Instead of being forced to be all lovey-dovey for one specific day of the year, Andrew Matthews takes a look at some genuinely romantic options for amores throughout the annum…
The great cheese festival of Valentine’s Day is behind us for another year. I hope you were among the lucky few to receive a dozen, long-stemmed white roses in your suite at Le Georges V. But if not, you were in good company. I know there are people out there still sitting in stunned silence staring at grizzly scarlet underwear/multi-functional cordless drills/two tickets to a Bon Jovi tribute night/Ryanair luggage vouchers…
The 14th February can be a tough test for the strongest bonds. Let’s face it, if your love bought lingerie that screams ‘Victoria’s Secret Shame’, how well does he really know you? And the female of the species can stop prancing around thinking this doesn’t apply to them. Tell me I’m not the only man who’s received a teddy bear with a red plush heart in his time – I’m South African, I’ve hiked terrain, I’ve eaten biltong!
Mercifully Valentine’s is only one day out of 365, leaving you another 364 to redeem yourself. And how hard can it really be to get it right? A few observational skills, the gentle art of listening occasionally and some imagination.
Start by putting love in the bank right now. So when next Valentine’s Day rolls round you can claim devotion fatigue and just give the whole wretched farce a complete miss. Sounds like a plan to me!
Don’t dismiss the loved one who hankers after the darker drama of romance. A fondness for mummified saints, jewelled relics and the occasional ossuary does not a potential psychopath make (unnecessary freezers in a dark, damp basement on the other hand…).
If you missed the surprise weekend in Paris for Valentine’s this year, think about Spring in the city instead. More specifically think Père Lachaise Cemetary in Spring. And most specifically of all, think Abélard and Héloise. The grand passion and vast correspondence of this 12th century pair has long since captivated romantics given to a bit of brooding melancholy rather than puffy hearts and cuddly toys. Personally I think Héloise would have been better off quitting the convent and getting out more. And as for Abélard, well it seems he was the first man to coin ‘It’s not you, it’s me’ as an exit strategy, enough said.
Abélard and Héloise’s tomb is considered to be one of Père Lachaise’s loveliest, it’s in Division 7 (plot 7). If a map feels unromantic, go it alone by all means – Père Lachaise is huge and circuitous and you’ll get magnificently lost in about 3 seconds. The bones of Abélard and Hèloise were interred together in 1847 and it’s long been a tradition to lay love letters on the delicately carved stone effigies of the lovers atop their tomb. Find the Père Lachaise Plan at www.pariscemeteries.com and make a day of it in the company of other doomed, romantic souls like Oscar Wilde, Edith Piaf, Modigliani and, of course, Jim Morrison (most underwhelming grave ever).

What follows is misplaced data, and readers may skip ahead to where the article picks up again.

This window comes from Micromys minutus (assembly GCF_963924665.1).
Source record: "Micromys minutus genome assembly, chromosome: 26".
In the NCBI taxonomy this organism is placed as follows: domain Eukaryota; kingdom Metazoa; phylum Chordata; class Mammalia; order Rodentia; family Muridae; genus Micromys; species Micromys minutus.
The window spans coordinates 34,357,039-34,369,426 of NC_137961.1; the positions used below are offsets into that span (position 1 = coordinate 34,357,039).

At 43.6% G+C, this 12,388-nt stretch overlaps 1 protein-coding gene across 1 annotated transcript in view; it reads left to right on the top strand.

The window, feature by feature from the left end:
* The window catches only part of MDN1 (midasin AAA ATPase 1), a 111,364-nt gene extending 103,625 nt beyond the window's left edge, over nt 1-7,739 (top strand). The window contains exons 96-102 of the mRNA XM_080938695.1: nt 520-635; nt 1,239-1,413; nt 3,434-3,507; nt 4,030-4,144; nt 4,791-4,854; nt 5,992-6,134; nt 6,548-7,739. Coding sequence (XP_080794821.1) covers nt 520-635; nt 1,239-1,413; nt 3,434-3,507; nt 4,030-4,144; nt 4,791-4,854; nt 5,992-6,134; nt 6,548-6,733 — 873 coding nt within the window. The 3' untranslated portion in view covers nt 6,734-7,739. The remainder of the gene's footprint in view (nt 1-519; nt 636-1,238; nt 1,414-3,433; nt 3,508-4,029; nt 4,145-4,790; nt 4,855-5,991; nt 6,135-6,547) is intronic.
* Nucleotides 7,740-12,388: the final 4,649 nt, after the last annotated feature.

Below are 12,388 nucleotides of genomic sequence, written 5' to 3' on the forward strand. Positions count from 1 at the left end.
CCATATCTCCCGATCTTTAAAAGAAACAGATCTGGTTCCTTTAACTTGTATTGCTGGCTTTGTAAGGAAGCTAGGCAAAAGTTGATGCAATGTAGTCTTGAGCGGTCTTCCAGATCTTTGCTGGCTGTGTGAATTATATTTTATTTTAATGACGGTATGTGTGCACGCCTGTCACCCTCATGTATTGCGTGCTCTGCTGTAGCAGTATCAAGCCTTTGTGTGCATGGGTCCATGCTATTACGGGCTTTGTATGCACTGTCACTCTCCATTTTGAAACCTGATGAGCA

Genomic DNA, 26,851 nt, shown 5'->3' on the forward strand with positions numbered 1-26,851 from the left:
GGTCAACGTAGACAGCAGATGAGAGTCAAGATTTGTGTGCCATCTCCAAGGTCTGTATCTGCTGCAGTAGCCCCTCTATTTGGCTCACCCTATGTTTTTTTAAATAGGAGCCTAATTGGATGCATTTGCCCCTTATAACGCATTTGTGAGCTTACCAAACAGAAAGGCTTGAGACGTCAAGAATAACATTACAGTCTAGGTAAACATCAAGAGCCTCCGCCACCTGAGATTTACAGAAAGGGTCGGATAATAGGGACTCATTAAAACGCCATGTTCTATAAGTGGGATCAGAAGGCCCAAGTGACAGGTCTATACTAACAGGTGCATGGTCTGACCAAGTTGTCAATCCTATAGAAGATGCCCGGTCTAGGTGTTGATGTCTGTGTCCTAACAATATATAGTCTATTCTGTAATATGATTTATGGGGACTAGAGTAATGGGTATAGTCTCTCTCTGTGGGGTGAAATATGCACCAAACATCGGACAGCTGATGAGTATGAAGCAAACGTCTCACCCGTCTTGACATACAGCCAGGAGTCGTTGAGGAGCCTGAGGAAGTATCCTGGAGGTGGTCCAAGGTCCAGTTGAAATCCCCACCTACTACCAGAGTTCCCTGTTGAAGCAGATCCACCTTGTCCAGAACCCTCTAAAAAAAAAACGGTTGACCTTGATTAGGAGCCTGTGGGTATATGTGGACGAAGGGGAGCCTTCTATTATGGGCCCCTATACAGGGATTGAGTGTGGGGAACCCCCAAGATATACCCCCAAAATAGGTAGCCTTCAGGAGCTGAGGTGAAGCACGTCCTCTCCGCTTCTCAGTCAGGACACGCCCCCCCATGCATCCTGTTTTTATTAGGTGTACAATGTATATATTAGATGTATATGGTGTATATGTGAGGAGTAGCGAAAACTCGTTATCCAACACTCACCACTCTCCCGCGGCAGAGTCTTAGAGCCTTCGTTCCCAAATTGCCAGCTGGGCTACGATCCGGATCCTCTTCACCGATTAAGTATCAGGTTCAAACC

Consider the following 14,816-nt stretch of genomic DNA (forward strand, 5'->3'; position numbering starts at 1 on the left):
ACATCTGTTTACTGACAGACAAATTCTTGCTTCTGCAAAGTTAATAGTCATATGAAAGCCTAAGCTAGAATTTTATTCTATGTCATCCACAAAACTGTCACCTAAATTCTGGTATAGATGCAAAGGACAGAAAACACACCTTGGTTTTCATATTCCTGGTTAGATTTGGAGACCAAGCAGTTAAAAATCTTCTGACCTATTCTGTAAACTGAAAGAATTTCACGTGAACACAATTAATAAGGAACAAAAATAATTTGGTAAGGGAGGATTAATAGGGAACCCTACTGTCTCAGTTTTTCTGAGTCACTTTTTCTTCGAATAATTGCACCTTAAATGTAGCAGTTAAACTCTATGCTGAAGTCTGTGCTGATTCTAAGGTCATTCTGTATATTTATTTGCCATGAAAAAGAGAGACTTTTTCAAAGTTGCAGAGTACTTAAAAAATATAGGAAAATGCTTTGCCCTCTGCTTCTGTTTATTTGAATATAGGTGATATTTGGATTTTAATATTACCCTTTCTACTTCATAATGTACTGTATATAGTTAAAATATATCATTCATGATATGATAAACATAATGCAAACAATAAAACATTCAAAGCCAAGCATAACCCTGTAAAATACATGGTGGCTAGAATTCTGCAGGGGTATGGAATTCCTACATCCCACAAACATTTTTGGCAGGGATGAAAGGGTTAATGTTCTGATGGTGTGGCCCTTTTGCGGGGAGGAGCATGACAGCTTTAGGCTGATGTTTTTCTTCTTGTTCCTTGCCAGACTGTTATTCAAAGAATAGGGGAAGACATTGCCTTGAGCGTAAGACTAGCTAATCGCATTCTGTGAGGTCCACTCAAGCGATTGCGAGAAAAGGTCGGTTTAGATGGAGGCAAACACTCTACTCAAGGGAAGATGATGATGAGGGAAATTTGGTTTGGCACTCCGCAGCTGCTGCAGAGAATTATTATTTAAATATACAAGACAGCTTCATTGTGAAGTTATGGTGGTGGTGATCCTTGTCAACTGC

Jewellery is a one-off statement that could easily carry you through several years’ worth of dodgy Valentine’s gifts. But it can also be fraught with moral dilemma. The solution is an old one, literally: vintage. Keep your good conscience by avoiding precious stones and look for pieces that come with a story then even the smallest gesture is romantic.
Grays in the centre of London has over 80 specialist antique jewellery stalls selling everything from enamelled Suffragette pins to signet rings and tiaras. Grays, 58 Davies Street & 1-7 Davies Mews, London W1
A tatty, mixed bouquet does not a grand romantic make. My recommendation for a lasting impression is to follow the lead of an impressionist and travel 80km north west from Paris to Giverny. Monet’s house at Giverny was gifted to the Academie des Beaux Arts in 1966 and is now one of the most romantic, beautiful and fascinating domestic museums and gardens in the world. If your true love tends to the obsessive they’ll be entranced by Monet’s dictate that ‘tablecloths should be rolled for storage to avoid fold-lines on the dinner table’. While the free-spirited will love the romance of the artist’s vast, enchanting garden (water lilies are many). Most romantic way to reach Giverny is by train from Paris to Vernon www.voyages-sncf.com.
A classic to finish with I think – The Tuschinski Theatre, Amsterdam. The most beautiful cinema in the world, built in 1921, restored in 2002 and adored by millions. For a movie night like no other, reserve Pullman seats and a picnic with wine. Tuschinski Theatre, Reguliersbreestraat 26, 1017 CN Amsterdam.
Helpful on the route to romantic redemption? I hope so. And if you’re looking something to gladden the heart of a hard trekking, leather chewing South African, get in touch and I’ll be happy to advise.
This post was written for Urban Travel Blog by Andrew Matthews, resident travel pundit for holiday rental experts HouseTrip.com. If you enjoyed this post, you should read Andrew’s take on Top New Design for 2014.